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The Effects of a Single Dose of Lorazepam on Memory and Behavioural Learning (2002)

The Effects of a Single Dose of Lorazepam on Memory and Behavioural Learning (2002)

  1. Jatelka
    J Psychopharmacol. 2002 Dec;16(4):345-54.

    Matthews A (http://www.ncbi.nlm.nih.gov/sites/e...bmed_ResultsPanel.Pubmed_RVAbstractPlusDrugs1), Kirkby KC (http://www.ncbi.nlm.nih.gov/sites/e...bmed_ResultsPanel.Pubmed_RVAbstractPlusDrugs1), Martin F (http://www.ncbi.nlm.nih.gov/sites/e...bmed_ResultsPanel.Pubmed_RVAbstractPlusDrugs1).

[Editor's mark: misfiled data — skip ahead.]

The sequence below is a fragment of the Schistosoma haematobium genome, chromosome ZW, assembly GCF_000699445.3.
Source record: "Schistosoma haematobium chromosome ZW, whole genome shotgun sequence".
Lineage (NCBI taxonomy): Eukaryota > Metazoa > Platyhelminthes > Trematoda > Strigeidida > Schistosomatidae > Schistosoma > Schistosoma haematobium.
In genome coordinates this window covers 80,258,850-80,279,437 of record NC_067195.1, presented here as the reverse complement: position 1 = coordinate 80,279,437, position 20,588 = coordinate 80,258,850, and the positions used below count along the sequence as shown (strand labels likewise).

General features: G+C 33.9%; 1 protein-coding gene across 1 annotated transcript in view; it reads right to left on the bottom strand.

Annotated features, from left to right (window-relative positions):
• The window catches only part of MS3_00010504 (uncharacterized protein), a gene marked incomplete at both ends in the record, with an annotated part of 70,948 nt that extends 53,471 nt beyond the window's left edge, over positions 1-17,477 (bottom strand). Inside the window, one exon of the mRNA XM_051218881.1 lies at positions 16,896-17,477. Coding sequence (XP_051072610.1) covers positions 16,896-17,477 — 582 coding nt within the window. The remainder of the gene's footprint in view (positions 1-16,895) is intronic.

To assess the influence of lorazepam on memory and behavioural learning, a non-clinical sample of undergraduate psychology students (n = 24), received lorazepam (2.5 mg) or placebo orally. Pre-drug and post-drug neuropsychological assessment comprised the Rey auditory verbal learning test, verbal fluency test, digit span and word stem completion. Relative to placebo, lorazepam induced a marked deficit in delayed free-recall, perceptual priming, and written word fluency, with preservation of digit span. Behavioural learning was assessed on a computer-aided vicarious exposure treatment for obsessive-compulsive disorder, administered post-drug, and repeated 1 week later, drug free. Compared to placebo, lorazepam treated participants enacted 51% less exposure activity on the behavioural learning task post-drug. Whilst both groups enacted increased exposure at the drug-free session, exposure activity was 49% less in the lorazepam group, indicating a carryover effect of the impaired learning under drug 1 week before. There were no significant differences between lorazepam and placebo on indices of overall activity on the program. These results suggest lorazepam-induced impairment in the ability to learn behavioural strategies, possibly due to impaired acquisition of information into long-term episodic memory. These findings suggest caution in the co-prescribing of benzodiazepines in people undergoing behavioural therapies in clinical populations.